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Dublin: 17 °C Saturday 26 May, 2018
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123 hours, 2200 kilometres (and 4 hours’ sleep): a gruelling tale from the Race Around Ireland

Meath’s Ciaran O’Reilly finished third in this year’s Race Around Ireland, an ultra-marathon cycling event.

With a little help from my friends: O'Reilly and his support crew in Killarney this week.
With a little help from my friends: O'Reilly and his support crew in Killarney this week.
Image: Ciaran O'Reilly via Facebook

AS THE EVENING sun came down over Navan, Ciaran O’Reilly pushed on the pedals one last time and dragged his tired body over the finish line.

If he still had the presence of mind to check his time after almost 2200 kilometres of non-stop cycling, the clock read: 123 hours and 24 minutes.

Welcome to the world of ultra-marathon bike racing.

Last Sunday 11 solo riders and nine teams from eight different countries gathered in Trim for the start of the Race Around Ireland, billed as “one of the most gruelling bike races in the world.”

The 1350-mile endurance event was won this year in a new record time by Austria’s Christoph Strasser, two-time winner of the world’s most famous ultra-cycling event, the Race Across America. Another professional, Germany’s Bernhard Steinberger, was the second man across the line.

And then came O’Reilly, a 43-year-old from Ardcath, County Meath who owns and works in his own tyre shop.

Cycling is a hobby, or at least it was until he discovered the Race Around Ireland three years ago. O’Reilly went to see the riders off at the start line and, hooked by it, he found that he kept going back over the course of the week to check the blinking dots of the online trackers.

The seed was firmly planted. He had done much shorter marathon cycles in the past and last year he decided to give it a shot for himself.

“Ciaran is extremely quiet,” his wife Sue says. “He doesn’t like drawing attention to himself and he thought he could go off and do this without telling any of the lads he cycles with.

He thought he could just go off and cycle around Ireland by himself.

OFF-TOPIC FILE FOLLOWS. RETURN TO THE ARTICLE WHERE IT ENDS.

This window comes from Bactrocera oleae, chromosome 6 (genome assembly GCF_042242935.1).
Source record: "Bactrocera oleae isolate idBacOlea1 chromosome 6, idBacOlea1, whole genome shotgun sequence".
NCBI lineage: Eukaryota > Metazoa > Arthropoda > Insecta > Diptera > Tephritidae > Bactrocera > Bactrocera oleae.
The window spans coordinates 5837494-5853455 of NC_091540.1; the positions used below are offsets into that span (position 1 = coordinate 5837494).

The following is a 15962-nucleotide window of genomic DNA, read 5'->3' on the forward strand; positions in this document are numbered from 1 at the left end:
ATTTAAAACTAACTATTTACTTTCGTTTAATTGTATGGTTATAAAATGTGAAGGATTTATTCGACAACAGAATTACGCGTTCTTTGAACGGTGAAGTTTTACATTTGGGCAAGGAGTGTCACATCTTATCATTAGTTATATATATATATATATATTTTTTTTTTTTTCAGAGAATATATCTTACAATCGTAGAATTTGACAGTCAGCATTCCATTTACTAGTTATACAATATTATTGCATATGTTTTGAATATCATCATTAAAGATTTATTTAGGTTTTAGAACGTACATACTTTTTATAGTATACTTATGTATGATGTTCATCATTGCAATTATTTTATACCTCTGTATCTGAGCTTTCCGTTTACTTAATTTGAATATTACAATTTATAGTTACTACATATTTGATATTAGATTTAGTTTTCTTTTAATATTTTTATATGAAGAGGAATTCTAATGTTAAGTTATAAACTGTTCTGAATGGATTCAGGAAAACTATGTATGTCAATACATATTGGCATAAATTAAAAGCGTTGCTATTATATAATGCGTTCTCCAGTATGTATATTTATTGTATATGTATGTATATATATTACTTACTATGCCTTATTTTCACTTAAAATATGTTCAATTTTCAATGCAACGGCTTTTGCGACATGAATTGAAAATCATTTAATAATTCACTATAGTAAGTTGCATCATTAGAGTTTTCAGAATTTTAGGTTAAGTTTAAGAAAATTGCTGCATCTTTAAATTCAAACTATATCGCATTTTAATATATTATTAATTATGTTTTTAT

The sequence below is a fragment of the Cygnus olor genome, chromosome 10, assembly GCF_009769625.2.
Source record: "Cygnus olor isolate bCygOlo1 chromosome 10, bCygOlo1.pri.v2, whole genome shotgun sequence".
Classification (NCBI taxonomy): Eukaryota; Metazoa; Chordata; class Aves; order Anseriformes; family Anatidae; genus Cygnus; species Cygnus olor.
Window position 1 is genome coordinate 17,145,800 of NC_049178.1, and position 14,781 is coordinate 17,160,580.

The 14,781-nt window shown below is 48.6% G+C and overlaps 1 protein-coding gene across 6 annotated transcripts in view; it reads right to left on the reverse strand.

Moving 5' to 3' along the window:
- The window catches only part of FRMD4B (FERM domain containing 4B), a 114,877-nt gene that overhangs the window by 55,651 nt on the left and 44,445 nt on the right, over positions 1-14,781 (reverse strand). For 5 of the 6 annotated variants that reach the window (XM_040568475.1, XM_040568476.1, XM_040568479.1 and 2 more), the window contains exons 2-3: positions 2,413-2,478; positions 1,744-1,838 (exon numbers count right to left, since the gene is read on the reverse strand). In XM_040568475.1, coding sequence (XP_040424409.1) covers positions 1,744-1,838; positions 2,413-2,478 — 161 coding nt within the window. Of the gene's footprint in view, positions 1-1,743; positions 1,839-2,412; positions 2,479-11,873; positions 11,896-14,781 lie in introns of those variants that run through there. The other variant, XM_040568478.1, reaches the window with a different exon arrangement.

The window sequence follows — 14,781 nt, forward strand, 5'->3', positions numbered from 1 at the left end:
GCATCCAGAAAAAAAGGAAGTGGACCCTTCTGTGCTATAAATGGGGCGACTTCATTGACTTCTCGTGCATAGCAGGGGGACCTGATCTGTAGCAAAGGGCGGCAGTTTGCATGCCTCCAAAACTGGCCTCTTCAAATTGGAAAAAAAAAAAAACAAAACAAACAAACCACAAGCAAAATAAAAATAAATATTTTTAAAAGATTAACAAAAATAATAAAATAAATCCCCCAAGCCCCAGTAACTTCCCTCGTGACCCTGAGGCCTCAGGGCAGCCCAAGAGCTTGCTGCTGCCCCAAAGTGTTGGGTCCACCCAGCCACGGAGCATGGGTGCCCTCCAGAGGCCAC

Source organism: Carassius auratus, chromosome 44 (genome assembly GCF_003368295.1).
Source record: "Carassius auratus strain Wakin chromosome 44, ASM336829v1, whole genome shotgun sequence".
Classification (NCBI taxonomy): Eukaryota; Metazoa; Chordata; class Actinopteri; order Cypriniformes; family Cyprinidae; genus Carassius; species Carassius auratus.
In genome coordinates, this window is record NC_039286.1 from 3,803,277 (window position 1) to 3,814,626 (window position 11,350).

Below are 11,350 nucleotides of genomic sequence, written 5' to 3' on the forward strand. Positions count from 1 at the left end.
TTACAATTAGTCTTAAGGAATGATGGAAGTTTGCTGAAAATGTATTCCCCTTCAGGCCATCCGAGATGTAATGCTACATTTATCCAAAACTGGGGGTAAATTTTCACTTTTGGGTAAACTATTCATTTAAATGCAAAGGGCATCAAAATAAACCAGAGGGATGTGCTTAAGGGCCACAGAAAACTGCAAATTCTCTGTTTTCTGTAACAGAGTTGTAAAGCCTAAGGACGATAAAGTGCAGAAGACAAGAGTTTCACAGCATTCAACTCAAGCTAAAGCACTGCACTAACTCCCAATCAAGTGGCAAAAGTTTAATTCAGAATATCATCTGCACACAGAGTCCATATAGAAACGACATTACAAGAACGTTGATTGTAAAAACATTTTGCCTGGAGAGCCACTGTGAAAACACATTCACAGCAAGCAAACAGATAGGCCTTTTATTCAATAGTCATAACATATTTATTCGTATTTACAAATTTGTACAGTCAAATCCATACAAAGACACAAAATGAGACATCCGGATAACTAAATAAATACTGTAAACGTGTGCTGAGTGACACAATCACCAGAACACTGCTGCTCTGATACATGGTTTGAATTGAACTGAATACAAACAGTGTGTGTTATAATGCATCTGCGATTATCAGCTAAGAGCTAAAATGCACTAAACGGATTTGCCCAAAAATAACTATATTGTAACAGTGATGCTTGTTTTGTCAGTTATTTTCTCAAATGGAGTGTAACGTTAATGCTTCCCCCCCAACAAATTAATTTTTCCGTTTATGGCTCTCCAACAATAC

He was nearing the halfway mark of the 2012 race — approximately 1000 kilometres in — when he had to stop.

When he sat down in February and decided to try again, O’Reilly knew it had to be different. He met with nutrionists, studied up on the best training techniques and race tactics, and enlisted the help of a proper support crew including team-mates from the Well Oiled Wheelers cycling club.

For six months he built up the miles in his legs, heading off on a Sunday morning, often testing himself on the race’s tough finishing stretch in the Wicklow mountains.

Sometimes training demanded that he go a bit further afield.

“He went out one Saturday evening at six o’clock and cycled to Galway and back in one sitting and came home on the Sunday evening,” Sue says.

“On his own, with no support vehicle behind him, in the dark. 500km just like that.”

It might sound ridiculous but that’s the kind of preparation it takes just to make it from start to finish. When O’Reilly crossed the line on Friday evening, he became just the sixth Irishman to finish the race. In the early hours of Saturday morning another Irishman, Donncha Cuttriss, made his own little piece of history as the first competitor to finish three times.

At the head of the field Strasser might have chewed up any semblance of competition and spat it back out but when you’ve battled for five days through the wind and rain, with inflamed Achilles’ tendons and little more than four hours’ sleep in total, the time on the clock at the finish line is only a minor detail.

“Ciaran went this year to finish it,” Sue says. “That’s all he wanted.

The jersey that he got last year is in a drawer at home. He would not put it on his back because he was a DNF [Did Not Finish]. He went there just to finish it.

I knew by him. There was no way he was going to rest until he completed this race.

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Niall Kelly

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